In the sixth inning of Game 6 against the Dodgers, with his team’s championship hopes on the line, Blake Snell was on his way to a legendary performance. He was pitching a shutout; he had struck out nine with zero walks; he was preventing the top of the order from even putting balls in play. All of these terrifying hitters—Betts, Seager, Muncy, Bellinger—were coming up to the plate and looking awful, like they had never even seen a baseball before.
And then, without warning, Kevin Cash put a stop to it.
Though Justin Turner’s incomprehensible decision to celebrate on the field without a mask after getting a positive COVID-19 test result has certainly taken some heat off, the Rays manager’s choice to pull his Cy Young-winning starter in the middle of a near flawless night with 3.2 innings left to play will still be the in-game moment that everybody remembers from Tampa’s World Series defeat. After just 73 pitches and two hits allowed, a clearly unhappy Snell was unceremoniously replaced by reliever Nick Anderson, who despite a strong regular season had allowed runs in each of his previous six postseason appearances.
Anderson almost instantly extended that streak. He gave up a double to Mookie Betts, threw a wild pitch that sent Barnes home, and then watched as Betts made a brilliant dash for home on a fielder’s choice. The Dodgers would hold onto that 2-1 lead until Mookie made it a 3-1 final with a dinger off Pete Fairbanks in the eighth.
“Well, yeah, I regret the decision because it didn’t work out,” Cash said afterwards. “But you know, I feel like the thought process was right. … If we had to do it over again, I would have the utmost confidence in Nick Anderson to get through that inning.”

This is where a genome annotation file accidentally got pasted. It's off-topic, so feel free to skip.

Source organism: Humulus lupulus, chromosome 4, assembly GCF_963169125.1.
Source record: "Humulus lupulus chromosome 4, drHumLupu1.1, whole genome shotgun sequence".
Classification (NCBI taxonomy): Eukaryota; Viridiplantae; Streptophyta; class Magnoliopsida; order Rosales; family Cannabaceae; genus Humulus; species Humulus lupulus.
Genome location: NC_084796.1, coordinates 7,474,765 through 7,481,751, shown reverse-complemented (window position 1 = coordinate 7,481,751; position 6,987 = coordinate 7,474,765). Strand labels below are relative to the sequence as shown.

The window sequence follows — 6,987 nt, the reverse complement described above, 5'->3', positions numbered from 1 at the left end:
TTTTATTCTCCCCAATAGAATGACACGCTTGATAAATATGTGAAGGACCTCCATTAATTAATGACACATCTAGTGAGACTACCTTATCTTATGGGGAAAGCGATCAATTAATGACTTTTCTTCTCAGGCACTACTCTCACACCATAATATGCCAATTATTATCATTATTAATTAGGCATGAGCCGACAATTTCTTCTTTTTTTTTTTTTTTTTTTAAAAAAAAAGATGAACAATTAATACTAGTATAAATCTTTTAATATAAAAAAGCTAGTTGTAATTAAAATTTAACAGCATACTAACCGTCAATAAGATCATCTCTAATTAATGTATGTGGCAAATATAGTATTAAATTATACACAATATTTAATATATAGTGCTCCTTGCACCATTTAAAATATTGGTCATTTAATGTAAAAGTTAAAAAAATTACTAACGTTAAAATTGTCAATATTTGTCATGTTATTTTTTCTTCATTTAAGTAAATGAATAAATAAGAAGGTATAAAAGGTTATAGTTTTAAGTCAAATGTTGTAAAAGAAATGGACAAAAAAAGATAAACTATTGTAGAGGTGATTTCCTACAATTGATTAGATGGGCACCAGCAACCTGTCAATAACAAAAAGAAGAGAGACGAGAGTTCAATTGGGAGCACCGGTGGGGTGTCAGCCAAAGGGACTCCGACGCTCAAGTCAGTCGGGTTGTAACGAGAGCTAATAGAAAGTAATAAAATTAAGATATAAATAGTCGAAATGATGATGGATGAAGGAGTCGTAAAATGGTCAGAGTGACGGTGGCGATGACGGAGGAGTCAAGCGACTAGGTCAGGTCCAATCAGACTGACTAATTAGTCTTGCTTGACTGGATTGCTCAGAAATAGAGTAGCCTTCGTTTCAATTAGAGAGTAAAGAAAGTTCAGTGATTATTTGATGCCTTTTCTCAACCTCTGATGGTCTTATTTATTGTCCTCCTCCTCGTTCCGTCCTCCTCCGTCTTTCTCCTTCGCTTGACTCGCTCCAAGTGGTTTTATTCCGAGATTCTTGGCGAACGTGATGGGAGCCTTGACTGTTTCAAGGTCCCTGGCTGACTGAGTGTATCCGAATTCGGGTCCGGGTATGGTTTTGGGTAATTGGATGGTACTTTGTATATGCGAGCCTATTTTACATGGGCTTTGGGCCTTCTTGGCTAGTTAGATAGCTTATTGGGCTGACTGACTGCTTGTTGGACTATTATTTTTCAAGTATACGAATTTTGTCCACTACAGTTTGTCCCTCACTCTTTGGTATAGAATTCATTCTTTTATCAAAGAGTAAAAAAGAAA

There are a few points that could justify taking Snell out in that moment. The one that Cash mentioned was the gospel of “third time through the order”—the fact that pitchers in general struggle more when hitters are seeing their deliveries multiple times, and that a team with a variety of strong arms like the Rays benefits greatly from showing them inconsistent looks. There’s also the reality that Snell never pitches deep into games, having gone 21 straight starts without finishing six innings. Additionally, there’s evidence from the inning’s first four pitches that Snell had lost a bit off his stuff, as he hung a curve to A.J. Pollock (who popped out) and let Barnes hit an easy slider back up the middle.
But those arguments are countered not just by Betts’s league-worst inability to hit lefties this year, or the fact that Snell’s numbers in particular don’t fall in line with the “third time” dogma, but also just the visceral feeling of dominance that Snell exuded throughout his start. Everyone watching on TV or in that ballpark could see how foolish he made the Dodgers seem. For five innings, Snell looked like the best pitcher in the AL. He looked like he was going to carry his team into a Game 7. Logical or not—accurate or not—seeing Snell get kicked out of the game without receiving even the slimmest opportunity to show that he could gut it out and go deeper was a disappointment to anyone who had primed themselves for a memorable, masterful, series-tying performance. Kevin Cash believed he was doing the right thing—and he could have even, technically, been correct!—but he’s the guy who snuffed out that possibility. Seeing his anti-climactic overthinking blow up in his face is not something that any fan, or even Snell himself, will soon forget.